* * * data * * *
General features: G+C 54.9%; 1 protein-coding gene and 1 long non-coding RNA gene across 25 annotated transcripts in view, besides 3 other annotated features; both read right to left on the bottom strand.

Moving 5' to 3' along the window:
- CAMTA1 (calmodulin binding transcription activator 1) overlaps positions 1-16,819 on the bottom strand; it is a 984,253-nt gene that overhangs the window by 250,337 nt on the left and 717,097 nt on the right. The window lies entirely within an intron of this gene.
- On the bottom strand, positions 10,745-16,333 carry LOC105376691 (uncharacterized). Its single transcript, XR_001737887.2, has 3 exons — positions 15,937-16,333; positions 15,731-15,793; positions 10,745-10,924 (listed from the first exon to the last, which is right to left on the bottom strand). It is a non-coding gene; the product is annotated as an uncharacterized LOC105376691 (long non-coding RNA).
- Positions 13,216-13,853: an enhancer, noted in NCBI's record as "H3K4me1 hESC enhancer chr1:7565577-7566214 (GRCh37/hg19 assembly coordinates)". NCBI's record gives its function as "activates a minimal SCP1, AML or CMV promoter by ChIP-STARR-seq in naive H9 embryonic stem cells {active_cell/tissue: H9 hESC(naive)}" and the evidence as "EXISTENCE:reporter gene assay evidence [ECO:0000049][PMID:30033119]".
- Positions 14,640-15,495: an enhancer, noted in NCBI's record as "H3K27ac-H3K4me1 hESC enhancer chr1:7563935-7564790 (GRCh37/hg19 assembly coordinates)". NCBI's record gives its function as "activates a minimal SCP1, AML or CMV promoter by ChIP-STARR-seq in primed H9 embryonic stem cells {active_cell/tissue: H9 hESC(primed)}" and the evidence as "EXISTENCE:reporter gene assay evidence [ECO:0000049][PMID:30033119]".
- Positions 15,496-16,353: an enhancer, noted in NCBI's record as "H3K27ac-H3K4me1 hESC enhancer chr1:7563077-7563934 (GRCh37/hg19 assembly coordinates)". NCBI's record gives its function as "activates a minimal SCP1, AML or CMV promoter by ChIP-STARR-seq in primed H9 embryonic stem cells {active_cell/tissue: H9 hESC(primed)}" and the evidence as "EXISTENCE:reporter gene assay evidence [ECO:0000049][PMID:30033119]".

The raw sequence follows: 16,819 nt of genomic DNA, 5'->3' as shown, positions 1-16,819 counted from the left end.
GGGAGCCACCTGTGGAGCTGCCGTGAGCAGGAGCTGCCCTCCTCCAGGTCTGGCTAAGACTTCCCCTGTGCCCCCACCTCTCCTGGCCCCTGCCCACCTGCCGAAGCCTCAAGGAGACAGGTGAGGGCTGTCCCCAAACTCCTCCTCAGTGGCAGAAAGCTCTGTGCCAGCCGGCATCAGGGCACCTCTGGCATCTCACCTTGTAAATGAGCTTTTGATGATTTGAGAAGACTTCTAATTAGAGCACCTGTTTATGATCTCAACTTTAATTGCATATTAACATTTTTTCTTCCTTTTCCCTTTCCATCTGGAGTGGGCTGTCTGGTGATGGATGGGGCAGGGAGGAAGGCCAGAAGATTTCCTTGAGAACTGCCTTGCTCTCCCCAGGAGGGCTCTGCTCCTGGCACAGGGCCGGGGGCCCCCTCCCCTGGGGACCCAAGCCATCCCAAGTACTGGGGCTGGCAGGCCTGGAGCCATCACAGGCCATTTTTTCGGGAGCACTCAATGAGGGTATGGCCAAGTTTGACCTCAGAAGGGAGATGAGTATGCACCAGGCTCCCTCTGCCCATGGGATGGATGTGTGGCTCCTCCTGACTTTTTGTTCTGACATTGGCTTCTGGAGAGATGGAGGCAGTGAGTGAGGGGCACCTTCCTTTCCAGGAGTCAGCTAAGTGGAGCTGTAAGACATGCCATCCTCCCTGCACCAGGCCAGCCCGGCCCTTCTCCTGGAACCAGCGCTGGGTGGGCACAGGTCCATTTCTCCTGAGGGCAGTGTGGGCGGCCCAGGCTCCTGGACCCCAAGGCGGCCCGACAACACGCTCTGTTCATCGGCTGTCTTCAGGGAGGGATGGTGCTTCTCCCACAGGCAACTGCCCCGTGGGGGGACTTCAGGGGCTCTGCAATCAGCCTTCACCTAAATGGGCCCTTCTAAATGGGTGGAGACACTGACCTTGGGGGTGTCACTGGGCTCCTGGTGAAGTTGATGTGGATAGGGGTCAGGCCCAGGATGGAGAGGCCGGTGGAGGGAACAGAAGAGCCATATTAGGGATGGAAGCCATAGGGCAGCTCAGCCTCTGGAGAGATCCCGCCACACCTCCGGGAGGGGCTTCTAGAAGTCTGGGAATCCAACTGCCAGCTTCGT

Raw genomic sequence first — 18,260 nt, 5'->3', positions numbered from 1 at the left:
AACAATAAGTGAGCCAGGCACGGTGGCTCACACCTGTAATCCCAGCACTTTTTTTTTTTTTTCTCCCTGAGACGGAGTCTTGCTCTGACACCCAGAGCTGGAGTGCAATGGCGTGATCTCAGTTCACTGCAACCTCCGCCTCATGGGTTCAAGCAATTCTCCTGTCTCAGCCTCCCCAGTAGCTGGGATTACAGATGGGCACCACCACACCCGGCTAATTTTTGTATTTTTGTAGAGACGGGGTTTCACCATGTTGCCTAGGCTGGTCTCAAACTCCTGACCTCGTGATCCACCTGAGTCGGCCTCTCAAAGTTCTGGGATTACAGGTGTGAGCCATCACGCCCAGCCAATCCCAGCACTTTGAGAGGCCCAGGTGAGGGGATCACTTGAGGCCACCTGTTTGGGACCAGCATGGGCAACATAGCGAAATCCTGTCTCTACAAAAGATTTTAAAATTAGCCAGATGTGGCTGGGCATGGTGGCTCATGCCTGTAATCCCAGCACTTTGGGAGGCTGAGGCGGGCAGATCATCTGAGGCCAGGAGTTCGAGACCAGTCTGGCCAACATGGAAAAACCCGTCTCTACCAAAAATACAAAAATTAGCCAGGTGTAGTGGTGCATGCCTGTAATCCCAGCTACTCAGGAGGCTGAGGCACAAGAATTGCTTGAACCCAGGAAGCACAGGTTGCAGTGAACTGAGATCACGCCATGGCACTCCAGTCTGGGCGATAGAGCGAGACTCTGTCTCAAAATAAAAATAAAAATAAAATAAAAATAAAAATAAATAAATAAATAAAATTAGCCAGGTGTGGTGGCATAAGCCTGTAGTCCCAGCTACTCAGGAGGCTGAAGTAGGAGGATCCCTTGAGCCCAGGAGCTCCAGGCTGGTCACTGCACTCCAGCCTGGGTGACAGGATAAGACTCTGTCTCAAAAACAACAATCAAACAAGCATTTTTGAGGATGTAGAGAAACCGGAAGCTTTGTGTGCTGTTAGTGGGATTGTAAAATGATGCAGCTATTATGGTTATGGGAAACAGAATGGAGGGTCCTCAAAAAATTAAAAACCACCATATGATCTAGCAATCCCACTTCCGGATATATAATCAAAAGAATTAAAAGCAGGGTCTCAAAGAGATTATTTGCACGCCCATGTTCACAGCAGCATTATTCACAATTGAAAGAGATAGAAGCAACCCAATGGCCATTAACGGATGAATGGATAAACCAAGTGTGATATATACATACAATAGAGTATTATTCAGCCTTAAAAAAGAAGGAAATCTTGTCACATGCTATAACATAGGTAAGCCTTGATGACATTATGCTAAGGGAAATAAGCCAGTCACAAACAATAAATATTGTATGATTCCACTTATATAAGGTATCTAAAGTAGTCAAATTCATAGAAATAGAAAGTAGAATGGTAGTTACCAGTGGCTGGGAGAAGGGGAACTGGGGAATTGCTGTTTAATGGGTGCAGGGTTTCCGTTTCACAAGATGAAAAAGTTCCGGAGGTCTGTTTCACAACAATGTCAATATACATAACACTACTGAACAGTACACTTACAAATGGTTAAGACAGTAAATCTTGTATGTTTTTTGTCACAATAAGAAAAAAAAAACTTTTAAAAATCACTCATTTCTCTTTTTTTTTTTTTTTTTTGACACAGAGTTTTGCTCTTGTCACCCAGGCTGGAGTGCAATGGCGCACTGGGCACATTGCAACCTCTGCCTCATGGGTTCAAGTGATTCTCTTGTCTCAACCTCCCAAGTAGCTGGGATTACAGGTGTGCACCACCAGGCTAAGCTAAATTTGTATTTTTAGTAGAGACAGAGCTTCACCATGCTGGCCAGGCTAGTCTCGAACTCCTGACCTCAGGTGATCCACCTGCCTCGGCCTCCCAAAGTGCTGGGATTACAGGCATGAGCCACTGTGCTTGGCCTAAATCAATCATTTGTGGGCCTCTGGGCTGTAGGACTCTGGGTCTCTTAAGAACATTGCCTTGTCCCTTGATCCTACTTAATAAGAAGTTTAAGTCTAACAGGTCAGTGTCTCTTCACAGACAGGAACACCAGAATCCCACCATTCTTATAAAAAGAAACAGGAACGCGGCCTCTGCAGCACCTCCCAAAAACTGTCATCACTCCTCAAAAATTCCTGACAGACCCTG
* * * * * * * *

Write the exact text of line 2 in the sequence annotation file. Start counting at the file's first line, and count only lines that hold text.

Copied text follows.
Moving 5' to 3' along the window: